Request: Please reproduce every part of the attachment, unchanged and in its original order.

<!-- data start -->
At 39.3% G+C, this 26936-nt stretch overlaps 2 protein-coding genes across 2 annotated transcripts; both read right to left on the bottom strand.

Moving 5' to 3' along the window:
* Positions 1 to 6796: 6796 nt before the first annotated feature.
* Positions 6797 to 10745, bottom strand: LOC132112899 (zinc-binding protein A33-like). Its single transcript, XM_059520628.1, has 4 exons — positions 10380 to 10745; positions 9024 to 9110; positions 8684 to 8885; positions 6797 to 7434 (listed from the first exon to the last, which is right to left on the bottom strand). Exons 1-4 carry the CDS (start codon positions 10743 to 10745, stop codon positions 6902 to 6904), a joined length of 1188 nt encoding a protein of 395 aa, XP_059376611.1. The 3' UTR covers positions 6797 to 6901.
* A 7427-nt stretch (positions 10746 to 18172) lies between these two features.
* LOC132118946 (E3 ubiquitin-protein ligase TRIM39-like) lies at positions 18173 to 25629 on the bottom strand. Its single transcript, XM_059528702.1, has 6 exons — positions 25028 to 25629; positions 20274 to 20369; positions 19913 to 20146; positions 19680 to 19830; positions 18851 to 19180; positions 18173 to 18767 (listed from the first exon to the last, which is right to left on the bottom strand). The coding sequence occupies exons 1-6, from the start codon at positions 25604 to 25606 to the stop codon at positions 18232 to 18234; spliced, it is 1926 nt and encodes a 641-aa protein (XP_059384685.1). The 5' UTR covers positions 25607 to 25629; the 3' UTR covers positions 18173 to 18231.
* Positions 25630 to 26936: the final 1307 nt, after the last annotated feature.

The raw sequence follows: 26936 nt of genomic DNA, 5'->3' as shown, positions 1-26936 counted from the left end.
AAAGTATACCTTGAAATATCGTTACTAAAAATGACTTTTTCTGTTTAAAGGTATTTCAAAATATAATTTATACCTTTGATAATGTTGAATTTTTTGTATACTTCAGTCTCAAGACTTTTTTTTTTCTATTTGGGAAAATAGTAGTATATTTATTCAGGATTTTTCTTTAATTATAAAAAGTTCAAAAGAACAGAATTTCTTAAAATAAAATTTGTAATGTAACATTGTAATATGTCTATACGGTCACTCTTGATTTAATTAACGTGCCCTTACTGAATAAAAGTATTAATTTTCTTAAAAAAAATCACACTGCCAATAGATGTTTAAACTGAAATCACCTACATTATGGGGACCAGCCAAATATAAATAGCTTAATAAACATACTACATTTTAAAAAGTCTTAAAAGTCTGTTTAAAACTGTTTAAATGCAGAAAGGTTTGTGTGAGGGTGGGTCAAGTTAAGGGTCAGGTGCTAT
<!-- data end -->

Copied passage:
At 39.3% G+C, this 26936-nt stretch overlaps 2 protein-coding genes across 2 annotated transcripts; both read right to left on the bottom strand.

Moving 5' to 3' along the window:
* Positions 1 to 6796: 6796 nt before the first annotated feature.
* Positions 6797 to 10745, bottom strand: LOC132112899 (zinc-binding protein A33-like). Its single transcript, XM_059520628.1, has 4 exons — positions 10380 to 10745; positions 9024 to 9110; positions 8684 to 8885; positions 6797 to 7434 (listed from the first exon to the last, which is right to left on the bottom strand). Exons 1-4 carry the CDS (start codon positions 10743 to 10745, stop codon positions 6902 to 6904), a joined length of 1188 nt encoding a protein of 395 aa, XP_059376611.1. The 3' UTR covers positions 6797 to 6901.
* A 7427-nt stretch (positions 10746 to 18172) lies between these two features.
* LOC132118946 (E3 ubiquitin-protein ligase TRIM39-like) lies at positions 18173 to 25629 on the bottom strand. Its single transcript, XM_059528702.1, has 6 exons — positions 25028 to 25629; positions 20274 to 20369; positions 19913 to 20146; positions 19680 to 19830; positions 18851 to 19180; positions 18173 to 18767 (listed from the first exon to the last, which is right to left on the bottom strand). The coding sequence occupies exons 1-6, from the start codon at positions 25604 to 25606 to the stop codon at positions 18232 to 18234; spliced, it is 1926 nt and encodes a 641-aa protein (XP_059384685.1). The 5' UTR covers positions 25607 to 25629; the 3' UTR covers positions 18173 to 18231.
* Positions 25630 to 26936: the final 1307 nt, after the last annotated feature.

The raw sequence follows: 26936 nt of genomic DNA, 5'->3' as shown, positions 1-26936 counted from the left end.
AAAGTATACCTTGAAATATCGTTACTAAAAATGACTTTTTCTGTTTAAAGGTATTTCAAAATATAATTTATACCTTTGATAATGTTGAATTTTTTGTATACTTCAGTCTCAAGACTTTTTTTTTTCTATTTGGGAAAATAGTAGTATATTTATTCAGGATTTTTCTTTAATTATAAAAAGTTCAAAAGAACAGAATTTCTTAAAATAAAATTTGTAATGTAACATTGTAATATGTCTATACGGTCACTCTTGATTTAATTAACGTGCCCTTACTGAATAAAAGTATTAATTTTCTTAAAAAAAATCACACTGCCAATAGATGTTTAAACTGAAATCACCTACATTATGGGGACCAGCCAAATATAAATAGCTTAATAAACATACTACATTTTAAAAAGTCTTAAAAGTCTGTTTAAAACTGTTTAAATGCAGAAAGGTTTGTGTGAGGGTGGGTCAAGTTAAGGGTCAGGTGCTAT